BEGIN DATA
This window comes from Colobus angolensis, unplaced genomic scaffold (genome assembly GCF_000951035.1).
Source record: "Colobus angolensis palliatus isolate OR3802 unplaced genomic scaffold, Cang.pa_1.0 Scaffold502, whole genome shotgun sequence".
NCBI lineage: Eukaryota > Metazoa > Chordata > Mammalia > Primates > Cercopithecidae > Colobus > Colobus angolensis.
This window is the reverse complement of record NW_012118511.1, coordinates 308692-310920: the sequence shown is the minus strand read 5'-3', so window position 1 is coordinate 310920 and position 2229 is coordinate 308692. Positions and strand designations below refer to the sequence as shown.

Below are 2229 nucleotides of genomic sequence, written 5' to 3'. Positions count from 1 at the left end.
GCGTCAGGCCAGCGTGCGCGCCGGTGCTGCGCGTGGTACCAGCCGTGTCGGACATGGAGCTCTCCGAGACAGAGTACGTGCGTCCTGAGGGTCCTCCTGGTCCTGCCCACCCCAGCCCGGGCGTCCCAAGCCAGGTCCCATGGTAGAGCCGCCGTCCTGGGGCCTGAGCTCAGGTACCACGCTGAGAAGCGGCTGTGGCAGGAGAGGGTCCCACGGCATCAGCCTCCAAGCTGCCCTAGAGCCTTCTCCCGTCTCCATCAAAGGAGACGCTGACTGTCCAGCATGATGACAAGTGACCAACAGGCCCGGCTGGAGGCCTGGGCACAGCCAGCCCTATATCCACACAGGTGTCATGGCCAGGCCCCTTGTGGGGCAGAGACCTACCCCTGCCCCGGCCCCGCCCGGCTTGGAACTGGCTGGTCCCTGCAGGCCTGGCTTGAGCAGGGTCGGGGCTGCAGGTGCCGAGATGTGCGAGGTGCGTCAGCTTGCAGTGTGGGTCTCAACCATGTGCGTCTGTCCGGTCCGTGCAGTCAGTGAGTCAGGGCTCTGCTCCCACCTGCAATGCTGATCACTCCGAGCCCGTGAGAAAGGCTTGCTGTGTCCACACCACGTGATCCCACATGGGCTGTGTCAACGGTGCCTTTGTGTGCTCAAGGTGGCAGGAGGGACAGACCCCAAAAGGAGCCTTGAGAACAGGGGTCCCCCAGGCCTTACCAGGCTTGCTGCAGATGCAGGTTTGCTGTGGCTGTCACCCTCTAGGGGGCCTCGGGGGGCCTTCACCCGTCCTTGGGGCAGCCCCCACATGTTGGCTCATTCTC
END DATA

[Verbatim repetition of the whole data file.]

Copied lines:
This window comes from Colobus angolensis, unplaced genomic scaffold (genome assembly GCF_000951035.1).
Source record: "Colobus angolensis palliatus isolate OR3802 unplaced genomic scaffold, Cang.pa_1.0 Scaffold502, whole genome shotgun sequence".
NCBI lineage: Eukaryota > Metazoa > Chordata > Mammalia > Primates > Cercopithecidae > Colobus > Colobus angolensis.
This window is the reverse complement of record NW_012118511.1, coordinates 308692-310920: the sequence shown is the minus strand read 5'-3', so window position 1 is coordinate 310920 and position 2229 is coordinate 308692. Positions and strand designations below refer to the sequence as shown.

Below are 2229 nucleotides of genomic sequence, written 5' to 3'. Positions count from 1 at the left end.
GCGTCAGGCCAGCGTGCGCGCCGGTGCTGCGCGTGGTACCAGCCGTGTCGGACATGGAGCTCTCCGAGACAGAGTACGTGCGTCCTGAGGGTCCTCCTGGTCCTGCCCACCCCAGCCCGGGCGTCCCAAGCCAGGTCCCATGGTAGAGCCGCCGTCCTGGGGCCTGAGCTCAGGTACCACGCTGAGAAGCGGCTGTGGCAGGAGAGGGTCCCACGGCATCAGCCTCCAAGCTGCCCTAGAGCCTTCTCCCGTCTCCATCAAAGGAGACGCTGACTGTCCAGCATGATGACAAGTGACCAACAGGCCCGGCTGGAGGCCTGGGCACAGCCAGCCCTATATCCACACAGGTGTCATGGCCAGGCCCCTTGTGGGGCAGAGACCTACCCCTGCCCCGGCCCCGCCCGGCTTGGAACTGGCTGGTCCCTGCAGGCCTGGCTTGAGCAGGGTCGGGGCTGCAGGTGCCGAGATGTGCGAGGTGCGTCAGCTTGCAGTGTGGGTCTCAACCATGTGCGTCTGTCCGGTCCGTGCAGTCAGTGAGTCAGGGCTCTGCTCCCACCTGCAATGCTGATCACTCCGAGCCCGTGAGAAAGGCTTGCTGTGTCCACACCACGTGATCCCACATGGGCTGTGTCAACGGTGCCTTTGTGTGCTCAAGGTGGCAGGAGGGACAGACCCCAAAAGGAGCCTTGAGAACAGGGGTCCCCCAGGCCTTACCAGGCTTGCTGCAGATGCAGGTTTGCTGTGGCTGTCACCCTCTAGGGGGCCTCGGGGGGCCTTCACCCGTCCTTGGGGCAGCCCCCACATGTTGGCTCATTCTC